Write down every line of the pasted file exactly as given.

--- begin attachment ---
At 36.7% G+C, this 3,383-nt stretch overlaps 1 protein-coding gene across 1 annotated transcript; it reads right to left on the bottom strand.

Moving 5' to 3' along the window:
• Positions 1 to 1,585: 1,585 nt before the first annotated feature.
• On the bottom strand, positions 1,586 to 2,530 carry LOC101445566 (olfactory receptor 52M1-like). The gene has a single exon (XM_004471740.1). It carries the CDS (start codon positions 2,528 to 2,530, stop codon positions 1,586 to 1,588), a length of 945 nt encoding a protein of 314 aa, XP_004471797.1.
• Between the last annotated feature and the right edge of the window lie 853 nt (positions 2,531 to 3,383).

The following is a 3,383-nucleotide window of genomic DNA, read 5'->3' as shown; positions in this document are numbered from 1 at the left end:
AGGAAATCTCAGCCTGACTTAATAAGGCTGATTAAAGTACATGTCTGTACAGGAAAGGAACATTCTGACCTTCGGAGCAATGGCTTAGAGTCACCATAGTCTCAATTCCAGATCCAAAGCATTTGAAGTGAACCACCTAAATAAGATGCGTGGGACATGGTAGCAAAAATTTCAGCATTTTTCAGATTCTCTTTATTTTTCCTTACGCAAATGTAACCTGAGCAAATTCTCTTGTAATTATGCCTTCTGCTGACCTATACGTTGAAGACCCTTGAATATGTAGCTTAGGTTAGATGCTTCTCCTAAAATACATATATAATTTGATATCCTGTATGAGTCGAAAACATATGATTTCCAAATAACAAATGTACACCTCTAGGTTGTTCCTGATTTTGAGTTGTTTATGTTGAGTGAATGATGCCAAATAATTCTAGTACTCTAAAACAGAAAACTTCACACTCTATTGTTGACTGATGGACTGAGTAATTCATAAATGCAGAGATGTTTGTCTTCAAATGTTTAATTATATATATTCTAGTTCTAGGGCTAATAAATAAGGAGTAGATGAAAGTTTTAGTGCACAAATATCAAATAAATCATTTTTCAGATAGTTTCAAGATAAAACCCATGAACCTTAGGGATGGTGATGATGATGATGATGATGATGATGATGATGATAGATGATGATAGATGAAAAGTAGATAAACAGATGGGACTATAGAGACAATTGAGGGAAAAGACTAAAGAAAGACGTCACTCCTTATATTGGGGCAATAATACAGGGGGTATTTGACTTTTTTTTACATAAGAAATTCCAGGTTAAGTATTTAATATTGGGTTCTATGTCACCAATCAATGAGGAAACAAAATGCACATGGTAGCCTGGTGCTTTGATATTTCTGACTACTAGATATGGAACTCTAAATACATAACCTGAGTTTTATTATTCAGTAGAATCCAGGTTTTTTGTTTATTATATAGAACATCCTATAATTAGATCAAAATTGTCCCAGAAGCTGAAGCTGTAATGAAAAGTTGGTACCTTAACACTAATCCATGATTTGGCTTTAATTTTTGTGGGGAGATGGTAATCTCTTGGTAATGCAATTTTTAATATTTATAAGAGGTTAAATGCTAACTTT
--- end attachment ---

At 36.7% G+C, this 3,383-nt stretch overlaps 1 protein-coding gene across 1 annotated transcript; it reads right to left on the bottom strand.

Moving 5' to 3' along the window:
• Positions 1 to 1,585: 1,585 nt before the first annotated feature.
• On the bottom strand, positions 1,586 to 2,530 carry LOC101445566 (olfactory receptor 52M1-like). The gene has a single exon (XM_004471740.1). It carries the CDS (start codon positions 2,528 to 2,530, stop codon positions 1,586 to 1,588), a length of 945 nt encoding a protein of 314 aa, XP_004471797.1.
• Between the last annotated feature and the right edge of the window lie 853 nt (positions 2,531 to 3,383).

The following is a 3,383-nucleotide window of genomic DNA, read 5'->3' as shown; positions in this document are numbered from 1 at the left end:
AGGAAATCTCAGCCTGACTTAATAAGGCTGATTAAAGTACATGTCTGTACAGGAAAGGAACATTCTGACCTTCGGAGCAATGGCTTAGAGTCACCATAGTCTCAATTCCAGATCCAAAGCATTTGAAGTGAACCACCTAAATAAGATGCGTGGGACATGGTAGCAAAAATTTCAGCATTTTTCAGATTCTCTTTATTTTTCCTTACGCAAATGTAACCTGAGCAAATTCTCTTGTAATTATGCCTTCTGCTGACCTATACGTTGAAGACCCTTGAATATGTAGCTTAGGTTAGATGCTTCTCCTAAAATACATATATAATTTGATATCCTGTATGAGTCGAAAACATATGATTTCCAAATAACAAATGTACACCTCTAGGTTGTTCCTGATTTTGAGTTGTTTATGTTGAGTGAATGATGCCAAATAATTCTAGTACTCTAAAACAGAAAACTTCACACTCTATTGTTGACTGATGGACTGAGTAATTCATAAATGCAGAGATGTTTGTCTTCAAATGTTTAATTATATATATTCTAGTTCTAGGGCTAATAAATAAGGAGTAGATGAAAGTTTTAGTGCACAAATATCAAATAAATCATTTTTCAGATAGTTTCAAGATAAAACCCATGAACCTTAGGGATGGTGATGATGATGATGATGATGATGATGATGATGATAGATGATGATAGATGAAAAGTAGATAAACAGATGGGACTATAGAGACAATTGAGGGAAAAGACTAAAGAAAGACGTCACTCCTTATATTGGGGCAATAATACAGGGGGTATTTGACTTTTTTTTACATAAGAAATTCCAGGTTAAGTATTTAATATTGGGTTCTATGTCACCAATCAATGAGGAAACAAAATGCACATGGTAGCCTGGTGCTTTGATATTTCTGACTACTAGATATGGAACTCTAAATACATAACCTGAGTTTTATTATTCAGTAGAATCCAGGTTTTTTGTTTATTATATAGAACATCCTATAATTAGATCAAAATTGTCCCAGAAGCTGAAGCTGTAATGAAAAGTTGGTACCTTAACACTAATCCATGATTTGGCTTTAATTTTTGTGGGGAGATGGTAATCTCTTGGTAATGCAATTTTTAATATTTATAAGAGGTTAAATGCTAACTTT